Scene Recognition with Infrared, Low-Light, and Sensor-Fused Imagery
Sinai, Michael J.
McCarley, Jason S.
Krebs, William K.
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The goal of this study was to evaluate the information conveyed by single- and dual-band sensor imagery by assessing performance on a scene recognition task. An experiment tested immediate recognition for pictures following an initial brief viewing. Images were taken with an uncooled LIMIRS long-wave infrared sensor and a Fairchild image intensified low-light CCD, and were compared against fused, false-color images created by remapping both spectral bands into a two-dimensional color space (Scribner et al., 1996). In each trial, an image was presented for 100 msec and followed immediately by a 300-msec checkerboard mask. A second image, of the same or of a different sensor format, was then displayed and remained visible until a response was made. The observer’s task was to indicate whether the first and second image depicted the same scene, regardless of which sensor format the scenes were displayed in. All possible permutations of sensor formats were used. It was hypothesized that colorfusion, which combined and potentially enhanced information contained in the single-band images, would allow more accurate scene recognition. Performance was best when the first and second images were presented in the same format. When format changed between the presentation of the two images, performance deteriorated, but more so when the second image was of a single band format. Format of the first image itself had little effect, indicating that the primary benefits of sensor fusion were in matching the content of the second image to a stored representation of the first, and not in processing the briefly viewed first image. These results suggest that fusion can allow information from multiple singleband sensors to be effectively combined and presented within a single image, within which component information remains perceptually accessible.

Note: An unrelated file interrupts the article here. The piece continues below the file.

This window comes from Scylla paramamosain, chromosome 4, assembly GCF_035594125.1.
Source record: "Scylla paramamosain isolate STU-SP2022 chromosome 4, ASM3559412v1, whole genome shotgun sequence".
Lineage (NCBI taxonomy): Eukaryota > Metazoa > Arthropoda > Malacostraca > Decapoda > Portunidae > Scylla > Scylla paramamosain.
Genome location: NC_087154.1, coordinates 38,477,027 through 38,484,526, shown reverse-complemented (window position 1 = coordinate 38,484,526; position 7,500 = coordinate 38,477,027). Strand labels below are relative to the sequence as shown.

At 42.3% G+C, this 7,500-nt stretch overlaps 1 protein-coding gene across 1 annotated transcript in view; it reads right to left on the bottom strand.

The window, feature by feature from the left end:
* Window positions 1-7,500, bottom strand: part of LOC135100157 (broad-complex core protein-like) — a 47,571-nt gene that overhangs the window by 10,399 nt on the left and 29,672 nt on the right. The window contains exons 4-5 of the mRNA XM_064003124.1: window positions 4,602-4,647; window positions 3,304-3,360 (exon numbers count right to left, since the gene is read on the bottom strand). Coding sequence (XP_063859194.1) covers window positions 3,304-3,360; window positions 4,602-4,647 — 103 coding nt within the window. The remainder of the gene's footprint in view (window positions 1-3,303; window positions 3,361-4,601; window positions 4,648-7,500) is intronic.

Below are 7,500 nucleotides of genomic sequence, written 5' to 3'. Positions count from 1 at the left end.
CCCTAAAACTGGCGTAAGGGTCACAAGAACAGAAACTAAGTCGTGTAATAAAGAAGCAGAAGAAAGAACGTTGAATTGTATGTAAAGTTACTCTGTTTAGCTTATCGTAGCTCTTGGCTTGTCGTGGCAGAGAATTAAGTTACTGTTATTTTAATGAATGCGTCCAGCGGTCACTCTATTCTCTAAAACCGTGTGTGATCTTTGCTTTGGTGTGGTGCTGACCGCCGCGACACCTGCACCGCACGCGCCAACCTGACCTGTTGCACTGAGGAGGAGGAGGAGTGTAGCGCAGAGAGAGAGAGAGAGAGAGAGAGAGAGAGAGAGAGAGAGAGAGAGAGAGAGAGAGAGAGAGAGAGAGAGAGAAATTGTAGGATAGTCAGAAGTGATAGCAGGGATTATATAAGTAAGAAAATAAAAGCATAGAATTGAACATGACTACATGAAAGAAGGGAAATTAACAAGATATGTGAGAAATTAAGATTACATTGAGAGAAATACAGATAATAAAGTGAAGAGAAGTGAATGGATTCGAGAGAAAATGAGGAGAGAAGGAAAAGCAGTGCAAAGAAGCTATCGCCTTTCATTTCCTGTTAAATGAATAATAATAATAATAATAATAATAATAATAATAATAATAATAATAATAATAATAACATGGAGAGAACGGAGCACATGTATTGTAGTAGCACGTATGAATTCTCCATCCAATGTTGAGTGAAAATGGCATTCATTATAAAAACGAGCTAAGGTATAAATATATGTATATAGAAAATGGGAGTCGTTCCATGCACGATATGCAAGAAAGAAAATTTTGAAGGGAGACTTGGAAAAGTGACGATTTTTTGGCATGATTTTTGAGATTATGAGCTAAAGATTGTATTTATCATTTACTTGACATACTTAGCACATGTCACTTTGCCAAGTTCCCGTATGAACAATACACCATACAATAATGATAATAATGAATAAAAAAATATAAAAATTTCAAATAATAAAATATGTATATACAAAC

RightsThis publication is a work of the U.S. Government as defined in Title 17, United States Code, Section 101. Copyright protection is not available for this work in the United States.
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